Why does all of this matter? The first company you join will act as a benchmark for your future experiences; in your second job, you’ll rely heavily on the experiences/processes from your first, and it’s better if they are positive. Remember, there are better ways to learn than just by making mistakes. At a company like the one outlined above, you’re likely to work with great people and not only be building your network, but also learning from those people and, most likely, enjoying working with them.

It’s hard to be a poorly run company and scale quickly, but “hyper growth” companies can overcome many cultural flaws via sheer momentum—this can lead to a bad learning experience and is likely to make you unhappy with your day-to-day as well.

Think about how your choice impacts your whole life.

Choosing your first startup will impact more than just your daily work, career, and skills. It will affect your work/life balance, life outside of work, and health, all of which are central to a sustainable, successful, and happy life.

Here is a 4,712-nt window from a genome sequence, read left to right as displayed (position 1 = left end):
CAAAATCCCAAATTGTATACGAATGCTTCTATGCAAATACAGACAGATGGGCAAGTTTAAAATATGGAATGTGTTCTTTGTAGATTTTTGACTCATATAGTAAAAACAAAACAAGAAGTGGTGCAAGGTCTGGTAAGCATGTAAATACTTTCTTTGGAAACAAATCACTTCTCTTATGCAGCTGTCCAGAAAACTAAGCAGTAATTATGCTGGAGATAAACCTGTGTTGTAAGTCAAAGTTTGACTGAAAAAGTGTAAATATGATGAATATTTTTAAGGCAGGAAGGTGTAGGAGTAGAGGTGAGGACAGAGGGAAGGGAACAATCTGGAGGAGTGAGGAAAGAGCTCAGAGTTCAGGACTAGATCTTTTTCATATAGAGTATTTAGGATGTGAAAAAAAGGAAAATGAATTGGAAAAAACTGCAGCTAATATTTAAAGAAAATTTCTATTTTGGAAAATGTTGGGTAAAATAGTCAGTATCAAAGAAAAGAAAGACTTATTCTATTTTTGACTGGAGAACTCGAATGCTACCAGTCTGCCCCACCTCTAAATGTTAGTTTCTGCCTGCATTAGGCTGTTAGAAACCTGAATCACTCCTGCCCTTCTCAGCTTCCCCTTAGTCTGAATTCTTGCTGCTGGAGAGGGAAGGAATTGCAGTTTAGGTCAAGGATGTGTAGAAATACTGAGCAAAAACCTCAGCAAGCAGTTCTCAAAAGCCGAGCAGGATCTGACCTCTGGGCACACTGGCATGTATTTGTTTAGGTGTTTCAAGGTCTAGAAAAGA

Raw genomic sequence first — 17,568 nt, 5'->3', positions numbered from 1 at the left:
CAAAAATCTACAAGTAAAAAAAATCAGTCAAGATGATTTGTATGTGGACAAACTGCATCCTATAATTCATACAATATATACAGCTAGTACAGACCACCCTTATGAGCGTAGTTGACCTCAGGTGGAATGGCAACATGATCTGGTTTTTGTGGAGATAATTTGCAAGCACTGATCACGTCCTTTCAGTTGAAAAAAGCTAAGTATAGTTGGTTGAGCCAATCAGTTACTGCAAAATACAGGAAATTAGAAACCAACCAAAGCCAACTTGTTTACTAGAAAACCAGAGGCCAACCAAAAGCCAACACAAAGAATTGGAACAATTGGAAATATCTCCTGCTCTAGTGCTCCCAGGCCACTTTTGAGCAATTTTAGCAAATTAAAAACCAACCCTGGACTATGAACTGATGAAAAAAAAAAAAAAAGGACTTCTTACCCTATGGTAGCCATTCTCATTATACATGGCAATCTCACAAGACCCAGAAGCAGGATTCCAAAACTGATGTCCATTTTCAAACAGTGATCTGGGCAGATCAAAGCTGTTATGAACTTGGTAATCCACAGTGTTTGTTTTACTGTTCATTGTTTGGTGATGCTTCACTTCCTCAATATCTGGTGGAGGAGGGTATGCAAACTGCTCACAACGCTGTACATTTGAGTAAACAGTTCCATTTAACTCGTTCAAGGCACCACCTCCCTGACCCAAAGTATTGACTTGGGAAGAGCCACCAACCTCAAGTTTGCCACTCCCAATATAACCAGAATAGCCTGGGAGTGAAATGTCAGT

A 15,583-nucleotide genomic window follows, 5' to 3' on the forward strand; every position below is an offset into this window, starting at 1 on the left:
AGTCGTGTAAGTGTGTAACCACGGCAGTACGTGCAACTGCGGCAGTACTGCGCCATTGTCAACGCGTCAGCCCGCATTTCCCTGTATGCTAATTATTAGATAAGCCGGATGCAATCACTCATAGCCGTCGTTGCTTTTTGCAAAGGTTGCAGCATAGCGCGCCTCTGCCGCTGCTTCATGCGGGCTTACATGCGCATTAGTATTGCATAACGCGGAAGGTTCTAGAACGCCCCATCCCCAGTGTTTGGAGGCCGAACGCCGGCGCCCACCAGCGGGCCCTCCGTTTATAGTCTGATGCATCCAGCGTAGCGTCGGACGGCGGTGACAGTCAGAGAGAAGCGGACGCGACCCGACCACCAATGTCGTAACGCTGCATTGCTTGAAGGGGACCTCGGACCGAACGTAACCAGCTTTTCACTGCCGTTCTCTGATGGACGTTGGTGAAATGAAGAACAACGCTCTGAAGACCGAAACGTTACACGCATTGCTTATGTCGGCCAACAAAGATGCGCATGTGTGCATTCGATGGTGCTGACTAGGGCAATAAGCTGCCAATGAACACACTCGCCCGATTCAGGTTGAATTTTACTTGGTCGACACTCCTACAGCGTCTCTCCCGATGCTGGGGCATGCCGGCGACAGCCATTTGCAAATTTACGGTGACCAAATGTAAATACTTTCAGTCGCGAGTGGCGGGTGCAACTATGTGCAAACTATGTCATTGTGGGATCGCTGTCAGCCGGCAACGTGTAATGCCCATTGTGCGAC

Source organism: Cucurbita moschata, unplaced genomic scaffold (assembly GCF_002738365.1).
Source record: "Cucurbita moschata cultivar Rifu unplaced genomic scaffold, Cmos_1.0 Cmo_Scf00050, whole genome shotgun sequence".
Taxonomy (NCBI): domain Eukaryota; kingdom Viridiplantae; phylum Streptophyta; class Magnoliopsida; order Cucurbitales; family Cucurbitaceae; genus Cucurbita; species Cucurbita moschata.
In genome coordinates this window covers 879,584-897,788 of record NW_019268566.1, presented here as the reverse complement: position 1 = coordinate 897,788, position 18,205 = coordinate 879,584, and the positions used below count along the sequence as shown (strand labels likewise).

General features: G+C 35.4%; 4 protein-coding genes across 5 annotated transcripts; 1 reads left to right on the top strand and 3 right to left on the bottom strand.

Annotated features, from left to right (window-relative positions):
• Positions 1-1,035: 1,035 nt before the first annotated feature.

Unfortunately, many companies have cultures of working 60, 70, or 80 hour weeks, which has been proven to be empirically futile—studies show diminishing and even negative returns past 40-50 hours worked each week. My advice to you is: don’t adopt that fallacy and choose to work productively for a reasonable number of hours each week. Work hard, live well.